Currently there is no public or consolidated list of LTC facilities, sites, or workplaces. However, WHCA has done its best to track those facilities that have been impacted and it is ready to help you. As you are aware, this information is changing daily, if not hourly in some cases. In light of the need to actively monitor this situation, recommendations include:

  1. Obtain information from each staff member regarding shared employment, volunteer work, etc. Ask them to share promptly any information they receive regarding potential or confirmed exposure. Document this information and ensure all staff are actively screened per CDC Guidance.
  2. Call the facility, entity, or workplace directly and start a dialogue with the administrator/ED or person in charge for any identified employee regarding any confirmed or suspected outbreaks in the interest of public and facility protection. Be open and actively share this information with these workplaces as well if your facility experiences a COVID-19 outbreak. (Do not share any specific staff or resident medical information.)

If you are not able to obtain information regarding another LTC facility, please directly email Vicki McNealley or Elena Madrid and we can check what listed facility resources we have available at that time.
CMS issued a QSO memo on March 10, 2020, stating that fit testing verification by State Survey Agencies is to be held until further notice. N95 fit testing is expensive, you have to waste a mask for every mask you fit, and the fit tests are not necessary at this time. Page two of the memo states:
Due to the updated CDC guidance and current supply demands of these devices (and the discards associated with testing), CMS is directing surveyors not to validate the date of the last FIT test for health care workers in Medicare and Medicaid certified facilities, until further notice.
CMS recently issued an electronic tool kit regarding telehealth and telemedicine for skilled nursing centers. CMS has broadened access to Medicare telehealth services so that beneficiaries can receive a wider range of services from their doctors without having to travel to a healthcare facility. 

 This document contains electronic links to reliable sources of information regarding telehealth and telemedicine, including the significant changes made by CMS in response to the National Health Emergency. Most of the information is directed towards providers who may want to establish a permanent telemedicine program, but there is information here that will help in the temporary deployment of a telemedicine program as well.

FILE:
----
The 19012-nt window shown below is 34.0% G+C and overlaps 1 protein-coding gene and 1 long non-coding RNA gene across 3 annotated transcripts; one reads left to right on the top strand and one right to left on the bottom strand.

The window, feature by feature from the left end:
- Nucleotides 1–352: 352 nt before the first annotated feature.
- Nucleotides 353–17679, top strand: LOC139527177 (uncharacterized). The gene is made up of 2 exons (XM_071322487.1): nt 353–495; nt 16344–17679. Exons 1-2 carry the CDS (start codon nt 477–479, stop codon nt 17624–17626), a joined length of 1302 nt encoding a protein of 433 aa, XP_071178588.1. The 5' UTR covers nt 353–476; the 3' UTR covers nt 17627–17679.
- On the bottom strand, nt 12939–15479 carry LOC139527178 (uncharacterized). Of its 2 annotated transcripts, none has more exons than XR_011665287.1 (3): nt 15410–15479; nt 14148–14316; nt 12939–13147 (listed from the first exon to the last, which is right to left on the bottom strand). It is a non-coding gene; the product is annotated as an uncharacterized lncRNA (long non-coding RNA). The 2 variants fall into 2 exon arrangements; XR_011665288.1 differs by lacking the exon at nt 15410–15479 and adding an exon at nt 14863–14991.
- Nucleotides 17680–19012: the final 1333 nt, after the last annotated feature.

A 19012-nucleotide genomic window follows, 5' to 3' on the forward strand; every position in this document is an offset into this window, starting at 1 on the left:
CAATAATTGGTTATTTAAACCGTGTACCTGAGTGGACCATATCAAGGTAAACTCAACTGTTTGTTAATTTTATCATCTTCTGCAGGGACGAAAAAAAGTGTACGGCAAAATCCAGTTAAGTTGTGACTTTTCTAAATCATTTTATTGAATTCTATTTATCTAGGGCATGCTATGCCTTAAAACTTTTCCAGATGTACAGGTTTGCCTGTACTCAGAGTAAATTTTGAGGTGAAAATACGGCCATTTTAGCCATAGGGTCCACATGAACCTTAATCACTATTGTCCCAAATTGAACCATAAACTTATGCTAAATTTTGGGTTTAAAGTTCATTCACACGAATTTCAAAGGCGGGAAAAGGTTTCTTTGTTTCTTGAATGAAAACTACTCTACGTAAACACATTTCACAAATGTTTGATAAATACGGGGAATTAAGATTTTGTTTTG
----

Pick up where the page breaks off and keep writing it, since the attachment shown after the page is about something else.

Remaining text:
There are specific documents identified that will be useful in choosing telemedicine vendors, equipment, and software, initiating a telemedicine program, monitoring patients remotely, and developing documentation tools. There is also information that will be useful for providers who intend to care for patients through electronic virtual services that may be temporarily used during the COVID-19 pandemic.
WHCA was notified that in some areas, local postal workers are refusing to comply with screening requirements (temperature check and sign in). This is an issue managed at the local level. With great concern about the impact on secure delivery of medications and financial documents, we elevated this issue to the federal level. AHCA has taken up the issue, and recently reported the United States Postal Service (USPS) will be offering centers and other customers three options in a letter going to all postal customers for mail delivery if there are issues with current delivery: 
  1. You may opt to redirect to a temporary mail receptacle inside or outside the building where screening would not be necessary. 
  2. Place the mail on hold at the Post Office servicing this delivery. Mail and parcels can be held up to 30 days and will be available for customer pickup. 
  3. Redirect all mail for the business to an alternate location. 
AHCA/NCAL joined forces with other national associations to send a letter to the Postmaster General and Chief Executive Officer of the U.S. Postal Service to express concerns and will keep us apprised about subsequent developments.
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WHCA continues to post resources and information as it becomes available on our website . If you have questions or need additional information, please call the WHCA office at (800) 562-6170.